Fermented foods are front and centre in the food world these days. Everywhere you turn, probiotics for gut health are the new wonder children in healthy eating. With so many options out there, which fermented foods are easiest to integrate to your diet? For me, kefir is a great option. So what is it and how can you get on the gravy train?
Kefir is a sour fermented drink that can be made of water or milk. It is made using kefir grains. These grains are a combination of yeasts and bacteria and appear in the form of little clusters like in the picture above. They feed on sugars in a liquid, either lactose in milk or sugar in a sugar-water mixture, to produce a sour drink. This can then be flavored and carbonated as you like! It’s a veritable treasure trove of healthy “sodas” which contain a fractional amount of sugar and an insane number of good bacteria!
What you need:
- Large glass preserving jar – I use kilner jars. Having 2-3 helps with straining and making multiple batches.
- Muslin, cheesecloth or tea towel – to cover the preserving jar
- Swing top glass bottles
- Plastic sieve
- Plastic funnel
- Live Water Kefir Grains – I bought mine here. If you are in Ireland, you can get them here. You can buy them dried but here I am talking about live grains so you may have to activate them.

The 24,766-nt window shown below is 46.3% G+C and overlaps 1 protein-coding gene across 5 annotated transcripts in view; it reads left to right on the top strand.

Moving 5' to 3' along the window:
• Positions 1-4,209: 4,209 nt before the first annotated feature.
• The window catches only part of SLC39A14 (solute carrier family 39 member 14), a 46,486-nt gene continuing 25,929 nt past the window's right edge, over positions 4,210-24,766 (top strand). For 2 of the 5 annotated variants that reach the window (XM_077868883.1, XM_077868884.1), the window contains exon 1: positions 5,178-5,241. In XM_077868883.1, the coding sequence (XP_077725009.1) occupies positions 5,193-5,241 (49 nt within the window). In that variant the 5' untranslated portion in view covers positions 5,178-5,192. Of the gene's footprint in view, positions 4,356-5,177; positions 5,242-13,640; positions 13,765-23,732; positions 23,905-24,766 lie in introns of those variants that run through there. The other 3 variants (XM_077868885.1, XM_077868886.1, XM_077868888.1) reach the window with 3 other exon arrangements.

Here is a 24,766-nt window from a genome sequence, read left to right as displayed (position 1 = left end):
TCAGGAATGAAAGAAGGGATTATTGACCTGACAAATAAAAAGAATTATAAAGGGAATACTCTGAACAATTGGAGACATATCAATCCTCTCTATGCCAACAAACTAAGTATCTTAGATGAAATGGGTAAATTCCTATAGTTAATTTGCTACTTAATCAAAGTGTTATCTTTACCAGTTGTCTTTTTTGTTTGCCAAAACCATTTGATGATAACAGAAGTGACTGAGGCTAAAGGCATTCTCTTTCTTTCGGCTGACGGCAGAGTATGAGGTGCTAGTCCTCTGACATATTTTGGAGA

NB – Do not use metal utensils when working with kefir as it slows their activity.
- 50g/2-3 tbsp organic, raw sugar
- 200ml boiling water
- 800ml de-chlorinated water – Simply fill a bottle with water from your tap and allow to sit overnight. The chlorine will evaporate as it sits.
- 1/4 teaspoon bicarbonate of soda.
- 1 few raisins or dried unsulphered apricots.
- Fruit, juice or other flavorings – this is for the second ferment.
- Add your grains to the large preserving jar. In a measuring jug, mix the boiling water with the sugar and stir well to dissolve, as seen in the image above
- Add the remaining 800ml cold water to the jar with the kefir.
- Top this up with the sugar-water mixture.
- Stir in the bicarb, cover with muslin and set aside, open at room temp for 2-3 days.
- After this time, the kefir will have fed on the sugar and have produced a fermented liquid.
- Strain liquid into jug or straight into a preserving bottle using the funnel and plastic sieve to catch the kefir grains. You will use these to make another batch!
- Now is the fun part – choose a fruit to flavor your kefir with. I often use raspberries, cherries, lemon juice, even pineapple.
- Once the fruit and liquid are in the bottle, close your preserving lid tightly. This will ferment at room temp for another 2-3 days.
- A word of warning…open the lid on this bottle at least once per day while it sits at room temperature. It is fermenting again and the gases can build up in the bottle to point of explosion!
- When you are happy with the fizz levels, pop your kefir in the fridge. This will slow down the fermentation so it can sit happily for a few weeks.
- Don’t forget to make more batches with your grains. They are a living organism and need to be fed and loved!